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From Andi Vajda <va...@apache.org>
Subject Re: AW: release votes
Date Thu, 24 Apr 2014 18:40:15 GMT

On Thu, 24 Apr 2014, Thomas Koch wrote:

> I don't agree that it is unimportant to make PyLucene releases. Without a
> ready-to-run software package the hurdles to use PyLucene are raised. It is
> already not quite simple (for beginners) to install PyLucene on the various
> platforms. Having a packaged release that is tested by some users provides a
> benefit to the community in my opinion.

I agree with you that making releases is important. However, when votes are 
called to actually make them, it's been hard to get voters to respond.

Anyone can vote. Anyone with an interest should vote. Three PMC votes are 
required to make a release happen, though. But any vote for or against is 
important, PMC or not. Lately, it's been hard to get the TWO extra PMC votes 
needed to make a release happen (since mine is cast when I cut the release 
candidate). I think this is in part _because_ no one else is showing an 
interest in the release and casting a vote either.

> However I can understand your arguments - there has been little feedback on
> your release announcements on the list recently. On the other hand there are
> frequent discussions about PyLucene on the list so I don't think the
> interest has declined. Did you check the number of downloads of the PyLucene
> distributions (if this is possible at all - due to the distributed releases
> on the apache mirrors ...)? This would be a more accurate indicator from my
> point of view.

I have no idea about the number of downloads of PyLucene. JCC, however, has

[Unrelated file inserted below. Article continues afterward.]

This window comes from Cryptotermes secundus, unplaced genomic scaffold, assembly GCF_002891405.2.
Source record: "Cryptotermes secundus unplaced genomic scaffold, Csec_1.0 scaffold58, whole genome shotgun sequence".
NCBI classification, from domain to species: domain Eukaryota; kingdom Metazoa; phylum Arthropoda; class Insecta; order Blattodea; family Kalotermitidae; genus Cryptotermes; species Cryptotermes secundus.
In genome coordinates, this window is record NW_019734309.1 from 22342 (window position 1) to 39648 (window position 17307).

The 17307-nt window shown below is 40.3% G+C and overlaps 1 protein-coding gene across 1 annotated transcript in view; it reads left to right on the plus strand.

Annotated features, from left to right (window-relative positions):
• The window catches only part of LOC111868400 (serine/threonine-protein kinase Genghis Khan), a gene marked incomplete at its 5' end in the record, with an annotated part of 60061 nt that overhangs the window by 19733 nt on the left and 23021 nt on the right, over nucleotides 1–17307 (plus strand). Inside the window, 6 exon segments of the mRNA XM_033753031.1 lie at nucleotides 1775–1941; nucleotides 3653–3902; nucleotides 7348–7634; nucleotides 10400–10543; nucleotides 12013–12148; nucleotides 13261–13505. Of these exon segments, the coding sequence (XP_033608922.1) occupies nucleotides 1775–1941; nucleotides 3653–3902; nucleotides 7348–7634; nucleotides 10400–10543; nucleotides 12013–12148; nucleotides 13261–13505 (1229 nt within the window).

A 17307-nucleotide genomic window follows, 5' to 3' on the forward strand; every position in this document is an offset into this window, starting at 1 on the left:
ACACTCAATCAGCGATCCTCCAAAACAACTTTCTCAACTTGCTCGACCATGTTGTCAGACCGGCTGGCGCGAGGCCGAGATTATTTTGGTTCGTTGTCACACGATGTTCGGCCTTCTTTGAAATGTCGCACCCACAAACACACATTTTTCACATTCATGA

gotten over 2700 downloads in the past month:
   https://pypi.python.org/pypi/JCC/2.19

> I must also admit that I did never understand the voting process in detail -
> i.e. who are the PMC members and what impact have  votes of non PMC users.
> Maybe some more transparency and another "call for action" would help to
> raise awareness in the community.

There are at least three classes in the Apache meritocracy:
   - users, developers, contributors but not committers
   - committers, ie developers who can commit patches to the project
   - PMC members, ie project committers that sit on the PMC (project
     management committee)
For more information, please see:
   https://www.apache.org/foundation/how-it-works.html

By the rules guiding the release of Apache projects, three PMC votes are 
necessary to release a tarball to the world.
The list of Lucene committers is visible here:
   http://lucene.apache.org/whoweare.html
Scroll down that list for the PMC membership.

Andi..

>
> Just my thoughts...
>
>
> regards,
> Thomas
> --
> OrbiTeam Software GmbH & Co. KG
> http://www.orbiteam.de
>
>
>> -----Urspr√ľngliche Nachricht-----
>> Von: Andi Vajda [mailto:vajda@apache.org]
>> Gesendet: Donnerstag, 24. April 2014 02:28
>> An: pylucene-dev@lucene.apache.org
>> Betreff: release votes
>>
>>
>>   Hi all,
>>
>> Given the tiny amount of interest the pylucene releases create, it's maybe
>> become unimportant to actually make PyLucene releases ?
>>
>> The release votes have had an increasingly difficult time to garner the
> three
>> required PMC votes to pass. Non PMC users are also eerily quiet.
>>
>> Maybe the time has come to switch to a different model:
>>
>>   - when a Lucene release happens, a PyLucene branch gets created with all
>>     the necessary changes to build successfully and pass all tests against
>>     this Lucene release
>>   - users interested in PyLucene check out that branch
>>   - done
>>
>>   - no more releases, no more votes
>>
>> JCC can continue to be released to PyPI independently as it is today.
>> That doesn't require any voting anyway (?).
>>
>> What do readers of this list think ?
>>
>> Andi..
>
>
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